Uses of Luciferase
The Lux system’s bioluminescent reaction has been the subject of intense research. It is most often used as a reporter for gene expression and for tracking animal cells in vivo, and has more recently been utilized in synthetic biology for biosensor construction. As a result, it offers a powerful tool to researchers seeking to monitor a wide variety of biological and chemical processes.
About the Lux System
The luminescent output of the Lux system is jointly controlled by the activity of luciferase and a substrate-producing enzymatic complex. Firefly luminescence is the most well-known example of this type of reaction, but bioluminescent reactions also occur in beetles, marine bacteria, and other organisms. Between species, these reactions differ mechanistically and involve structurally distinct substrates and enzymes. We are studying the bacterial Lux system, in which an enzyme complex converts fatty acids into an aldehyde. Catalyzed by luciferase, these aldehydes then react with FMNH2 and oxygen, emitting a photon and producing a fatty acid, FMN, and water. FMNH2 is then regenerated by a flavin reductase, allowing for continuous light production with oxygen input.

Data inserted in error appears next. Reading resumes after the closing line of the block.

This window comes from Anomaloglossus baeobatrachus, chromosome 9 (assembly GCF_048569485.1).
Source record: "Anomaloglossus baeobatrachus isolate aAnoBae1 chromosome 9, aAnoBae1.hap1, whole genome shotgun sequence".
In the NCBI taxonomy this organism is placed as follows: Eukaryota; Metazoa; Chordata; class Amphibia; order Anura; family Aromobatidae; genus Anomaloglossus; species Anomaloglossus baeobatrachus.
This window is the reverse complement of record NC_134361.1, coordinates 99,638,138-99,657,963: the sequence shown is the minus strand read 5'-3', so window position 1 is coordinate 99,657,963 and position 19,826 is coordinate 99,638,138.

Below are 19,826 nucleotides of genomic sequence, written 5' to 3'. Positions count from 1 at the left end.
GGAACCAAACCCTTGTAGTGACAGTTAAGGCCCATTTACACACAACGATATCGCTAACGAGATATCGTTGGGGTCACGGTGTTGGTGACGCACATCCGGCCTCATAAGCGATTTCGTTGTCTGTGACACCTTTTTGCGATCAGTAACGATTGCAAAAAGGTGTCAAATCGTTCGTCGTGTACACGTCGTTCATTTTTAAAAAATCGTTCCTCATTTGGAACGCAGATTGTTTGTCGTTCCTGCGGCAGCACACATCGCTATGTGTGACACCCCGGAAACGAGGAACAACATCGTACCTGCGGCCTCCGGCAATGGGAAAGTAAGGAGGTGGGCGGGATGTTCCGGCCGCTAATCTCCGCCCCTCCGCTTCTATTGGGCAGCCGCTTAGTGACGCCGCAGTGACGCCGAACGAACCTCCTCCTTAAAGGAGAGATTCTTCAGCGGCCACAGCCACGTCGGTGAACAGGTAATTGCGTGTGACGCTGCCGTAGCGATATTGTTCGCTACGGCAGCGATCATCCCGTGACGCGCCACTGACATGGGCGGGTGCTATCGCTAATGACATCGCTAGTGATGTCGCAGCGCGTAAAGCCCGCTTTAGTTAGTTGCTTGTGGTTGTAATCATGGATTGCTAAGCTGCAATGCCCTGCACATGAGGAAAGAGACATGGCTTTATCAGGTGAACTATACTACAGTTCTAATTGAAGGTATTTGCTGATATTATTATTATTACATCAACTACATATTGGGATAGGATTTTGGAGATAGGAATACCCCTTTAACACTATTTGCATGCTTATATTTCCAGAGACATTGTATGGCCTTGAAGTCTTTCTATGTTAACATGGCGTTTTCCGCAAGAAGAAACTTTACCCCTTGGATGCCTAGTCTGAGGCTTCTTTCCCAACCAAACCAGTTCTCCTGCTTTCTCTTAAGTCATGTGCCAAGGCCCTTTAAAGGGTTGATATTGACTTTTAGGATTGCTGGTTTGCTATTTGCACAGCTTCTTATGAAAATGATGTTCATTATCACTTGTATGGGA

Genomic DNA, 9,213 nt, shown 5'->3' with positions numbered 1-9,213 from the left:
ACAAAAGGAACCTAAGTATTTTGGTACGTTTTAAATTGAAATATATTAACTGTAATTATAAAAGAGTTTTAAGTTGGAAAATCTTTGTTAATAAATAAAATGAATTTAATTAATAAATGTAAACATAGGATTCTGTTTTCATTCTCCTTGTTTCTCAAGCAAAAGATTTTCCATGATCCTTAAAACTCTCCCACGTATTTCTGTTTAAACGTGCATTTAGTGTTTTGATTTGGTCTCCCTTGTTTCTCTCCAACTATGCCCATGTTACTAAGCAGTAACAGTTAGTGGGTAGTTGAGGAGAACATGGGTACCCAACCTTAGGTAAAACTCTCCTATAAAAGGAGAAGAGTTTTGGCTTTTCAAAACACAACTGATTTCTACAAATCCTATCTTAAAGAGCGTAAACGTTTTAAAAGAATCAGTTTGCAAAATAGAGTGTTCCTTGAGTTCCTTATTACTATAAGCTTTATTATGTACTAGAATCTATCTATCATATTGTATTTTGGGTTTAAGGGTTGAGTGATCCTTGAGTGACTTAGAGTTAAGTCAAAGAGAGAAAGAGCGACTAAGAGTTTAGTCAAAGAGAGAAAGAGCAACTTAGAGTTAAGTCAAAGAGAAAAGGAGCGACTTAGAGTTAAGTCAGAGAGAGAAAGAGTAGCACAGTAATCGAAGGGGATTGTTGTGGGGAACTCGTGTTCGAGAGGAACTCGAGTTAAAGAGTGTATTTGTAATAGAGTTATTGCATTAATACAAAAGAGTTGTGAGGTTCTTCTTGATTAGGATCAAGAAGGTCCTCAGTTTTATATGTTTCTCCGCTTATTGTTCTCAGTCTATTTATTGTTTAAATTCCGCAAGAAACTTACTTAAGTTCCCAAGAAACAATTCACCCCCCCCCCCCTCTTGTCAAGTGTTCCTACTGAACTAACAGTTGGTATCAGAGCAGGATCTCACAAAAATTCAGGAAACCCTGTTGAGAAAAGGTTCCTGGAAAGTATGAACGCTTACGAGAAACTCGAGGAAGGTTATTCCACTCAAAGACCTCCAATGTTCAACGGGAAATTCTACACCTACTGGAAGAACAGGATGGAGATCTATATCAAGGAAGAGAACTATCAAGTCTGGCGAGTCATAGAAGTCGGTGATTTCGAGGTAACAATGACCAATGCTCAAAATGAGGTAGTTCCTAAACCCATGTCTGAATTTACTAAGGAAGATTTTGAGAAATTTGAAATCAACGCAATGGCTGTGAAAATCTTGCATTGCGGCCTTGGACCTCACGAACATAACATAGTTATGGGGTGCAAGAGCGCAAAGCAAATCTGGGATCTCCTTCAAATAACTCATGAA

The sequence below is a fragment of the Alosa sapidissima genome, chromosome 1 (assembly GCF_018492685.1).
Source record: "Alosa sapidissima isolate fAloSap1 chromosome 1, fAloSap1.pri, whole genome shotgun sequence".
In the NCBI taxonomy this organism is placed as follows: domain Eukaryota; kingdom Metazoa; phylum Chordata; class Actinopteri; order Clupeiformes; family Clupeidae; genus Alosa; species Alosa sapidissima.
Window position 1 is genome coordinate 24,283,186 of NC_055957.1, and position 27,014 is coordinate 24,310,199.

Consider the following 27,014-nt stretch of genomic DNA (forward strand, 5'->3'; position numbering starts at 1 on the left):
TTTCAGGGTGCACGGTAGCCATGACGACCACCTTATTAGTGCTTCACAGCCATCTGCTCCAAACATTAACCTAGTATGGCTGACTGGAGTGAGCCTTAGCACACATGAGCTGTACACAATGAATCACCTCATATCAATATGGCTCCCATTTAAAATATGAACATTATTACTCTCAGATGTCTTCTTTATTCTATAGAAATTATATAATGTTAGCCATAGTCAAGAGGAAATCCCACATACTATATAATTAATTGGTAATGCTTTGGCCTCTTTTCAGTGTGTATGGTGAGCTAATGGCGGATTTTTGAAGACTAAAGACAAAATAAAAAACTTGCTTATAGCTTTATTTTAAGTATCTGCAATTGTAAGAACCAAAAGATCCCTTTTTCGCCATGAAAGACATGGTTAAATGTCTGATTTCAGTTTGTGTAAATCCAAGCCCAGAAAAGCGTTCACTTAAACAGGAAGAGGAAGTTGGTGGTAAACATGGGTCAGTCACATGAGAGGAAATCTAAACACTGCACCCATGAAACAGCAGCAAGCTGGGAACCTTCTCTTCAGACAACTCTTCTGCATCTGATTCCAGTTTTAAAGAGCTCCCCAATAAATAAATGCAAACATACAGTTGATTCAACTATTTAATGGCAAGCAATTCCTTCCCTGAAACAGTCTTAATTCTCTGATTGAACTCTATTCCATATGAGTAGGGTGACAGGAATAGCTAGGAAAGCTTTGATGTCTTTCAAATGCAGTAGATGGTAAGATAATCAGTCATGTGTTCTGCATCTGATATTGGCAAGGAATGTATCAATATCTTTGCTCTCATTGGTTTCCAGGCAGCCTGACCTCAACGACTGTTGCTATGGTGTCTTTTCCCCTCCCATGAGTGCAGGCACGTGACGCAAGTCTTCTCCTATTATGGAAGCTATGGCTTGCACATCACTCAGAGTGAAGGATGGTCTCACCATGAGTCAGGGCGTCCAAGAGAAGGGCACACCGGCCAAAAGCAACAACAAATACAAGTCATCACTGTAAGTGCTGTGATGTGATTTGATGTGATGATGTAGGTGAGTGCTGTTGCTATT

Using existing approaches, mathematical models are limited in how they can predict and optimize metabolic pathways. We will be expressing several permutations of the bacterial Lux system to empirically determine its rate limiting steps by measuring the resulting light production. The identification of rate-limiting steps will then allow us to optimize the pathway. With these findings, an improved and experimentally validated mathematical model of the pathway will be constructed. By strategically altering biosynthetic gene expression, we will gain both a generalizable method to rapidly optimize metabolic pathways and a means to tailor the reporter/sensor to better suit our needs (i.e. make it brighter).